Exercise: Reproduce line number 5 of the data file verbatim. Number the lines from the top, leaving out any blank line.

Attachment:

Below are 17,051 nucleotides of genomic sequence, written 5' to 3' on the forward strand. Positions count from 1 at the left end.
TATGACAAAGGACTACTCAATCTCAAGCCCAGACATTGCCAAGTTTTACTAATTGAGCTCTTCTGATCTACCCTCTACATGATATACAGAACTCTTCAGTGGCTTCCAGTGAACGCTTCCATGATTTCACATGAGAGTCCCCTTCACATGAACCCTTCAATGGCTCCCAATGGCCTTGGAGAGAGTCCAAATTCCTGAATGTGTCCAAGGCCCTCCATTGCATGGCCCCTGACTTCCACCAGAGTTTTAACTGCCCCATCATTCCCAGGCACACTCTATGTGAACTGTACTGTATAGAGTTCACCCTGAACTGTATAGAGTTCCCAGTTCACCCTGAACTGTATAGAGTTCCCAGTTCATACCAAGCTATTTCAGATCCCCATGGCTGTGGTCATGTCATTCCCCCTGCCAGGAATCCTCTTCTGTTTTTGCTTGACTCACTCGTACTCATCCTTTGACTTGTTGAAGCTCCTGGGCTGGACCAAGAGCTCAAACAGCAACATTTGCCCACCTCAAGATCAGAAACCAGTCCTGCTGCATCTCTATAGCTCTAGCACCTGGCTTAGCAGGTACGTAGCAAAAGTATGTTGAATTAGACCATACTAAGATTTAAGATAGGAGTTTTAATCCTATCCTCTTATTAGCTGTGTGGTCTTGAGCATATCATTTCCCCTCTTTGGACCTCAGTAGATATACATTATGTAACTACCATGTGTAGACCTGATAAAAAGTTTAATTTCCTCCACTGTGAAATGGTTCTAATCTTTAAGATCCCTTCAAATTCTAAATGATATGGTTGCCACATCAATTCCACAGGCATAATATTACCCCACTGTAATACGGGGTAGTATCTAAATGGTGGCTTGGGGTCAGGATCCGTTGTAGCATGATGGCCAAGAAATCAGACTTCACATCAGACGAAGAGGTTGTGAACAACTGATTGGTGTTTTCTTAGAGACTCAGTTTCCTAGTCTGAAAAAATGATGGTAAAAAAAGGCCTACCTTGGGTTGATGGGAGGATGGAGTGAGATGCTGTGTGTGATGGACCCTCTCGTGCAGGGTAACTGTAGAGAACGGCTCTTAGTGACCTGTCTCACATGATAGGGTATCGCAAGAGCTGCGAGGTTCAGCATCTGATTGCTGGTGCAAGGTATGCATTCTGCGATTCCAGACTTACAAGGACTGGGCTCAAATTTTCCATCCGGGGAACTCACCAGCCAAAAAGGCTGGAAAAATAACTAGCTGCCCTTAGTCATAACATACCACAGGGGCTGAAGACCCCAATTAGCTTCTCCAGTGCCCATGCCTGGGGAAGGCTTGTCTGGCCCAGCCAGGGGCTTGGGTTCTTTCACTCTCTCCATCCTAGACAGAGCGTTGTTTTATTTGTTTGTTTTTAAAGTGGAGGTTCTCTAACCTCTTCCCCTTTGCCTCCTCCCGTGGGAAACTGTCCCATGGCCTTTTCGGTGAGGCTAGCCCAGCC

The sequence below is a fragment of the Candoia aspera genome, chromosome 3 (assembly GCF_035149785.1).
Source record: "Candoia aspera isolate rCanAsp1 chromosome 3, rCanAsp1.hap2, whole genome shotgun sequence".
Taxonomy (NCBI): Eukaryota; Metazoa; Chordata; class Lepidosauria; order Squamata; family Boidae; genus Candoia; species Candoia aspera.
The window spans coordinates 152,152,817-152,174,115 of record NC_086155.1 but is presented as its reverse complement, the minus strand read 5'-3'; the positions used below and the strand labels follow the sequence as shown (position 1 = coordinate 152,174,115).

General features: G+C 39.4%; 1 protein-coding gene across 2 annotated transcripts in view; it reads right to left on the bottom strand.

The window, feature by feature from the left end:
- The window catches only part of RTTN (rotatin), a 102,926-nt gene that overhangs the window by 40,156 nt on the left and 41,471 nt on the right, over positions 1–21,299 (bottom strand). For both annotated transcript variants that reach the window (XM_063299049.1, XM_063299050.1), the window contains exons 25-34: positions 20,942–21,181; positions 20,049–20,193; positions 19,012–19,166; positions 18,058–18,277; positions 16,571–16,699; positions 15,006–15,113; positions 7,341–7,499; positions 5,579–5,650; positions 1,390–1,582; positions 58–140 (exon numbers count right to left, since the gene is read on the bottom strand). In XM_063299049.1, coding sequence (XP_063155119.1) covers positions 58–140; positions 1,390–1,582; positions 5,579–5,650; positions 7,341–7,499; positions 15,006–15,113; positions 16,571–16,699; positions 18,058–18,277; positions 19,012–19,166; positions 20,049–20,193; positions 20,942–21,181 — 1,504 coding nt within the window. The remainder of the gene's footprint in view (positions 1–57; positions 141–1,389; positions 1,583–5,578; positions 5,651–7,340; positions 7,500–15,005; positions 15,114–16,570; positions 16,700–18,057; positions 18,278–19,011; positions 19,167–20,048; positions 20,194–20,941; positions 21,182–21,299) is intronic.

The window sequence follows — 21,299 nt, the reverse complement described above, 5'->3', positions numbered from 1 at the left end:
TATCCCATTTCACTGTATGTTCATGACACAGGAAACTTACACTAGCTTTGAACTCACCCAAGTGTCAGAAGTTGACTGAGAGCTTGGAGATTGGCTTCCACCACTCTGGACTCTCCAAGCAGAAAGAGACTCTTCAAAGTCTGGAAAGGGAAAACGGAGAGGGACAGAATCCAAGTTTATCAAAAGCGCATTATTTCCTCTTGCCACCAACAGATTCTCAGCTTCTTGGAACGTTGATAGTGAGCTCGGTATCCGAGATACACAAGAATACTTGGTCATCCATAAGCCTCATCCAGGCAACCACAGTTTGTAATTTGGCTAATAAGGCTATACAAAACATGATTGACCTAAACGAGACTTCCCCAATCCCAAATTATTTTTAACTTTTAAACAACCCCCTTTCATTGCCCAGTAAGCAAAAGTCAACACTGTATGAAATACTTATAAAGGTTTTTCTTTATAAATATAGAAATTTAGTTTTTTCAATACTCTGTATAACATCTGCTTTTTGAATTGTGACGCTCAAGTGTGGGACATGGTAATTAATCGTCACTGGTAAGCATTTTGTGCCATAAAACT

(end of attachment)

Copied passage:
Taxonomy (NCBI): Eukaryota; Metazoa; Chordata; class Lepidosauria; order Squamata; family Boidae; genus Candoia; species Candoia aspera.